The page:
After a blustery winter filled with snow, ice and wind, there’s nothing I enjoy more than heading to Jersey and Delaware beaches as the days lengthen, and the sun shines bright. This combination augurs well for recreational fishermen, as striped bass that have been wintering in bays and rivers from the Chesapeake Bay on north to New Jersey will have spawned and begin their trek to summer quarters.
This combination is something I look forward to, as it’s an excellent opportunity to head to my favorite sand beaches and target the magnificent striped bass, a species I first caught fully 70 years ago, and to this day I continue to target as one of my favorites.
Unlike late spring and early autumn when stripers are more apt to chase schools of forage species on the surface and aggressively swat lures, the early season run stripers are most often hugging the bottom, where they encounter a variety of food as they swim within easy casting distance of the beach.
Thus, the nice part of spring fishing is it’s relaxing, as most often you’ll be fishing a natural bait on the bottom, and can bring along a folding beach chair and sit and relax as you wait for the bass to find the bait you’ve cast to their favorite haunts.
Early Season Rigging
I’ll often bring a pair of outfits, casting one baited rig out and placing it in a sand spike and keeping a second on-hand for tossing small lures occasionally (a little exercise for the late spring action.) A pair of medium action 8-foot rods offer the punch when using 4-ounce pyramid sinkers or lighter weight lures alike.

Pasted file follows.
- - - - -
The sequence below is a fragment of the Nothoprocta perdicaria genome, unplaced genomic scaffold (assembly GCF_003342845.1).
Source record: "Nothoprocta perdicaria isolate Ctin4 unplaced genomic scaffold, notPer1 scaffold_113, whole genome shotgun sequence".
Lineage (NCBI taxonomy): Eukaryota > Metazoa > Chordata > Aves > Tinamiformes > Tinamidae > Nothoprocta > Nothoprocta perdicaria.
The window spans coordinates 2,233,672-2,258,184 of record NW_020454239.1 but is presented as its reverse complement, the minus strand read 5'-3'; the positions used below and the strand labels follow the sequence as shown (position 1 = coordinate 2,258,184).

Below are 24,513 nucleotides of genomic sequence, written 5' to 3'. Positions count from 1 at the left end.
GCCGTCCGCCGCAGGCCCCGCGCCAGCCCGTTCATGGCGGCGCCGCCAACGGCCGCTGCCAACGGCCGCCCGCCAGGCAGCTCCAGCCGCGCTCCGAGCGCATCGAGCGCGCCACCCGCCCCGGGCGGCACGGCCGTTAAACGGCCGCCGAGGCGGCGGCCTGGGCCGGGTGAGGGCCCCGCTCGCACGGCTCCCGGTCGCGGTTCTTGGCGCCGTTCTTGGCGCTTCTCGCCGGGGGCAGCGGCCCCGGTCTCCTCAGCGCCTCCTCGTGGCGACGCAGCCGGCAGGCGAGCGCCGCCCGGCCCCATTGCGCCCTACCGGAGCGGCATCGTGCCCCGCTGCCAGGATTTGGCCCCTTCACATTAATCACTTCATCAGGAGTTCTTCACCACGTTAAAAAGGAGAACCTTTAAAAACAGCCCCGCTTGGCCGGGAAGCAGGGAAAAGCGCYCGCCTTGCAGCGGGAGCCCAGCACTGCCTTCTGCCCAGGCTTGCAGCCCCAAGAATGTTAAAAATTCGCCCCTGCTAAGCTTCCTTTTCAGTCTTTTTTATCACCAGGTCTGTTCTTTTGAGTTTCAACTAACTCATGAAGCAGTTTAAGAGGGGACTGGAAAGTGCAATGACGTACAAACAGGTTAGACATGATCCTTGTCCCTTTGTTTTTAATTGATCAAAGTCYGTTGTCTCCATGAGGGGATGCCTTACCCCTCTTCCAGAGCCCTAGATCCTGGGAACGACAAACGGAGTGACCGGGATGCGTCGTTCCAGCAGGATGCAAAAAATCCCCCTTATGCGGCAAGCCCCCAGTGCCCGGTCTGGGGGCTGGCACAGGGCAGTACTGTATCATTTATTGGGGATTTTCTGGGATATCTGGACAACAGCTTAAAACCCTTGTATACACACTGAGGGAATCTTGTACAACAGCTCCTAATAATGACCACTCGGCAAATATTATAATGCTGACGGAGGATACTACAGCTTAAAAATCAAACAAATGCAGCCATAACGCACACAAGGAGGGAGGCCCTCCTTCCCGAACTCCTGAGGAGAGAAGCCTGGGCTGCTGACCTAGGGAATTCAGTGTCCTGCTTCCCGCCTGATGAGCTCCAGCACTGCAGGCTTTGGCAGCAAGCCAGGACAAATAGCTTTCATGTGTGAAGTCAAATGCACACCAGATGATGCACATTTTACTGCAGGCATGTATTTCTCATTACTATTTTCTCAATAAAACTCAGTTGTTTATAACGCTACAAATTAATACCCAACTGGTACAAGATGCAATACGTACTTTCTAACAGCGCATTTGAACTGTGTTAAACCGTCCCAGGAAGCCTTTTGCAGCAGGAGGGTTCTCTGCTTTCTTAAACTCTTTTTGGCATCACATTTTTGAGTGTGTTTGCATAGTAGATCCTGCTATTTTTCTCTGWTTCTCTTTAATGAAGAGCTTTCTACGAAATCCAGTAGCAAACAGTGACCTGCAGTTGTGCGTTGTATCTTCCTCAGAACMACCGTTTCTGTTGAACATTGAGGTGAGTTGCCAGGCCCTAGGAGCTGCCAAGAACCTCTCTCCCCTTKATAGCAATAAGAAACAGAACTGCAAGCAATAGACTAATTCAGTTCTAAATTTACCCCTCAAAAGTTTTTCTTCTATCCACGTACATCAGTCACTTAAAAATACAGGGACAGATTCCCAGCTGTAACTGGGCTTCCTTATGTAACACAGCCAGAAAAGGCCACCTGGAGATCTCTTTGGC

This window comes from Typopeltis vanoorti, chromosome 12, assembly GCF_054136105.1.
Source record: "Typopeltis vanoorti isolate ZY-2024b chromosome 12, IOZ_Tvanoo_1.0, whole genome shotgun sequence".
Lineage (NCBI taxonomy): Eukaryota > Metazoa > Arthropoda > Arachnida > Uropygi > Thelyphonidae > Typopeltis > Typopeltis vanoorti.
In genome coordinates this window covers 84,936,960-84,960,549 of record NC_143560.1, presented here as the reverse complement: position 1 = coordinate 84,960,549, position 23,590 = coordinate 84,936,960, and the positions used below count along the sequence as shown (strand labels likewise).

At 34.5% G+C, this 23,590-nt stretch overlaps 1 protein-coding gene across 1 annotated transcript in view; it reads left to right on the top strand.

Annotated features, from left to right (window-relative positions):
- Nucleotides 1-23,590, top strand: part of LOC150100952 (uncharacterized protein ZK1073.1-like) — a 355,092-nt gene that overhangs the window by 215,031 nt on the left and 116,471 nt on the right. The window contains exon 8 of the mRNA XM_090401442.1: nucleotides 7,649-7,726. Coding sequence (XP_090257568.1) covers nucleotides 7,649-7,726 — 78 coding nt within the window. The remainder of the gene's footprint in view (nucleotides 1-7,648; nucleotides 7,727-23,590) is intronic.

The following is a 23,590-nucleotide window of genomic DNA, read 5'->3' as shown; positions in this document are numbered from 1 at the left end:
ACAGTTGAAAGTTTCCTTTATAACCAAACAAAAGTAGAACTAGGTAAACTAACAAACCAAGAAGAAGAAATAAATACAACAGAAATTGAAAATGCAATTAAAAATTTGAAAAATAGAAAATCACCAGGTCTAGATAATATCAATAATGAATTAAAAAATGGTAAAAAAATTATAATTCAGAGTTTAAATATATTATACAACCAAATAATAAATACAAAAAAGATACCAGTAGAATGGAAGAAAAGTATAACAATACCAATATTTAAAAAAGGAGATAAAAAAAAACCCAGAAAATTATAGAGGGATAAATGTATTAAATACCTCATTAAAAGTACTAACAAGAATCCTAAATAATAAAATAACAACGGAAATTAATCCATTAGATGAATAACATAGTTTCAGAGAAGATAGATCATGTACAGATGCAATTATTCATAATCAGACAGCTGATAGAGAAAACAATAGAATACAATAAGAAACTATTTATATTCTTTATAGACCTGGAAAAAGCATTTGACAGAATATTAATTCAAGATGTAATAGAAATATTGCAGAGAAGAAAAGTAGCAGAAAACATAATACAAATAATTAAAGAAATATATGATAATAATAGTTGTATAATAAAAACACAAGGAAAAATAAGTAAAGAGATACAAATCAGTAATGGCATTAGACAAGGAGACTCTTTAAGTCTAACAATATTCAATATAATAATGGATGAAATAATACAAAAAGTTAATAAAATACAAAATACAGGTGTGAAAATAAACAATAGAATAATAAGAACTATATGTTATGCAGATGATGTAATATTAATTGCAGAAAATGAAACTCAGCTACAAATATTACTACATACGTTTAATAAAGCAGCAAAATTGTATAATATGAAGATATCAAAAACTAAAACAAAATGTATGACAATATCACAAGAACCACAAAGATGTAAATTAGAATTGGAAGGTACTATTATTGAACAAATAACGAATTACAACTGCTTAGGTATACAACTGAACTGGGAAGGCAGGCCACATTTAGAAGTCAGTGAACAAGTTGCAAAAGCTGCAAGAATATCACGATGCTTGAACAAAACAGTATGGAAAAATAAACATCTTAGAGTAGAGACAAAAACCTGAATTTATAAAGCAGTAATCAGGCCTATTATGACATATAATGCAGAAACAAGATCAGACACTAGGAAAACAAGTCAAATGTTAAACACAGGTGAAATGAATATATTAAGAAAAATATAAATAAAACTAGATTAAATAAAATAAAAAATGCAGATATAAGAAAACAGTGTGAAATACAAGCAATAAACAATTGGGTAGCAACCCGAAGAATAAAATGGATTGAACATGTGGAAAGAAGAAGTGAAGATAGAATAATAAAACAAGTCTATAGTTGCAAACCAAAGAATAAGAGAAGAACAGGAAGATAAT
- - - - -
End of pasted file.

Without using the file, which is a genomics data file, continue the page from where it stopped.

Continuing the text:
As to terminal rigging there I’ve found a couple of basic rigs that work nicely with most surf conditions. I’ve often used a simple rig composed of a three-way swivel tied directly to the line, with a pyramid style sinker snapped to the swivel. To the remaining eye of the swivel tie a 3-foot long piece of 30- or 40-pound test monofilament or fluorocarbon leader material. Snell a 6/0 or 7/0 baitholder style hook to one end of the leader and then slip a cork float onto the leader, placing it approximately a foot from the hook. Then tie the leader to the remaining eye of the swivel. When baited up and cast out the float on the leader will suspend the bait approximately a foot to a foot-and-half off the bottom. The float suspends the bait in an enticing manner, and within easy reach of a hungry striper searching for a meal.